As a divorced woman, you are no doubt looking forward to having the whole divorce process over with, so you can move ahead to your new life. If you're like most women, you probably think the past few months (or years) have been filled with enough emotional upheaval, not to mention legal and financial hassle and you'll be very glad to have it all behind you ... at last.
Of course, life as a single woman will bring new responsibilities, including all the issues surrounding your personal finances. Even today, it is surprisingly common for wives to remain uninvolved in family finances. If that was the dynamic in your marriage, then it may now seem quite intimidating to face all the budgeting and bill-paying, in addition to managing investments and debt, and saving for education, retirement and other long-term goals.
However, there is a bright side.
Throughout the divorce process, it's likely you've become intimately familiar with your marital financial situation. Now, as your divorce settlement agreement is finalized, you can use that know-how as you plan for a secure financial future. Here are a few important practical steps to help you get on the road to financial stability after your divorce:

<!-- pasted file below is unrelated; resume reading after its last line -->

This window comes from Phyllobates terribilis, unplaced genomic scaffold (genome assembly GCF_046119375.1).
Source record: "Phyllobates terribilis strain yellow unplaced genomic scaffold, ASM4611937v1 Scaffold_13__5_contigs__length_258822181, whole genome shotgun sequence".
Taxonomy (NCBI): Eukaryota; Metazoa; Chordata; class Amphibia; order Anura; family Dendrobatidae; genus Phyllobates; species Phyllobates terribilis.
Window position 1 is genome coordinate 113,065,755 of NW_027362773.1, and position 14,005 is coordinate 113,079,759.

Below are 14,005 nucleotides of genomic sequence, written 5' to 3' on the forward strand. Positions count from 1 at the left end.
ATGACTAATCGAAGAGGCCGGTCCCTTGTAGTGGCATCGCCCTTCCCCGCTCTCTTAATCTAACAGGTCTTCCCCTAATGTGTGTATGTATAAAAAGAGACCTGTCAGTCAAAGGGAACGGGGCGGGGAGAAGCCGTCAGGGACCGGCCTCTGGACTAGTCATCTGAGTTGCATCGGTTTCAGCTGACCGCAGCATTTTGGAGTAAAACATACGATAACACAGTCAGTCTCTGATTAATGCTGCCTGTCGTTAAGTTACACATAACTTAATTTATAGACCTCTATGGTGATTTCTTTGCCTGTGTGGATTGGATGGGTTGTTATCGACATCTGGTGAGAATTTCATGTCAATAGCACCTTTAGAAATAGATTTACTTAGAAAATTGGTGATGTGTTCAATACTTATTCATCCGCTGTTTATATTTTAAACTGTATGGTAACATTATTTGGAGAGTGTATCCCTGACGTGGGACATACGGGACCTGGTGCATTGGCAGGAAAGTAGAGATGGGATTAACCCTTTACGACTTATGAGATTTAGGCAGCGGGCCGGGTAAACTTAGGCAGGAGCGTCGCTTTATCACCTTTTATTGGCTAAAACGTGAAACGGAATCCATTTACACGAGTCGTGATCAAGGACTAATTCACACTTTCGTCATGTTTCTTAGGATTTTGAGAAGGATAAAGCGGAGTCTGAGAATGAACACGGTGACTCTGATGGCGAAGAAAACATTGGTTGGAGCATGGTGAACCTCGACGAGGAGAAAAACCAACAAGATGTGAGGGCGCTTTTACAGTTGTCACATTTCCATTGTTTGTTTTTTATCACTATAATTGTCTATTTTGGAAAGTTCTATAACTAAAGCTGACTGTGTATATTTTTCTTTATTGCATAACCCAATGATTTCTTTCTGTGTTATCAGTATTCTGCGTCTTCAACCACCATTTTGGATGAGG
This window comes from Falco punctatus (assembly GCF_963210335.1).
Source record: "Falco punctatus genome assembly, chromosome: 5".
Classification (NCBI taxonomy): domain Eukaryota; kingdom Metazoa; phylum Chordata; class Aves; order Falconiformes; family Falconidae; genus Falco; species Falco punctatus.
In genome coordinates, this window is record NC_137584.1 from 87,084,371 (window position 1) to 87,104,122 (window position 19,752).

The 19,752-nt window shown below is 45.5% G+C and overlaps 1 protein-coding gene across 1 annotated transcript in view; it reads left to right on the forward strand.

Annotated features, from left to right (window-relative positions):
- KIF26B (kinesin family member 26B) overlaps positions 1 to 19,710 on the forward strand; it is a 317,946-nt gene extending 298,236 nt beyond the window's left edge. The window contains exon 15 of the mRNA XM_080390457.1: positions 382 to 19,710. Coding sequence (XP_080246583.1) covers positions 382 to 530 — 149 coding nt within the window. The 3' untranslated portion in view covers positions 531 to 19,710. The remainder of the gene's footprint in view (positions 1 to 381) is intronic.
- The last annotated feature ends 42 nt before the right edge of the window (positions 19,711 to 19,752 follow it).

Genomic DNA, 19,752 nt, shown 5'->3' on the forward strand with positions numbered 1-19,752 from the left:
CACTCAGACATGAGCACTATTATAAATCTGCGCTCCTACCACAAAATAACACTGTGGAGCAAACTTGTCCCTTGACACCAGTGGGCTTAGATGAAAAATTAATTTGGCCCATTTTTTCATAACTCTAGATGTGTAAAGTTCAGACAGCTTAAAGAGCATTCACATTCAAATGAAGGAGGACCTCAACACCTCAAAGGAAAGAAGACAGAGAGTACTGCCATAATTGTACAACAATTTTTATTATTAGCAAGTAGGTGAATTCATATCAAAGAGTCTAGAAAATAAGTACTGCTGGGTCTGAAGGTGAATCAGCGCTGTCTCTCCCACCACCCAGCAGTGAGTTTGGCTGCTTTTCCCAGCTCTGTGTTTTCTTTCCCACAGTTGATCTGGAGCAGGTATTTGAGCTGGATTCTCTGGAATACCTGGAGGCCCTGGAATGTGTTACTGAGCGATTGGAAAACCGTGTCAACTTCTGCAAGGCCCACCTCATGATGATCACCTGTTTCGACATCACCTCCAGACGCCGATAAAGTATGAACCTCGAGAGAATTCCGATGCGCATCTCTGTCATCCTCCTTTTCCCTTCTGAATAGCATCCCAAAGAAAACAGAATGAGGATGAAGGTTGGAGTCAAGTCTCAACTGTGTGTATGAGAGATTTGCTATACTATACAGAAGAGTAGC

Do the financial housekeeping.
If you changed your name after the divorce, you’ll need a new Social Security Card, driver's license, passport and credit cards. You'll also need to notify your bank, utilities, insurance companies, credit card companies, the motor vehicle department and your children's schools about any name or address changes. Titles on all houses and vehicles will have to be modified and recorded with lending institutions, and you will also need to update beneficiaries on your life insurance, 401k, pensions and IRA accounts.
To keep all these details straight, follow this checklist of financial tasks that need prompt attention post-divorce:
1. Obtain a copy of your certified divorce decree and make extra copies so that you're able to provide them promptly when needed.
2. Close joint credit accounts.
3. Remove or change your ex's name and address on all remaining accounts. This includes bank, brokerage and investment accounts, credit cards, automobile titles, registration and insurance policies, employer's records, IRS records, insurance policies, post office, professional licenses, social security card, and utility bills. Keep reading...
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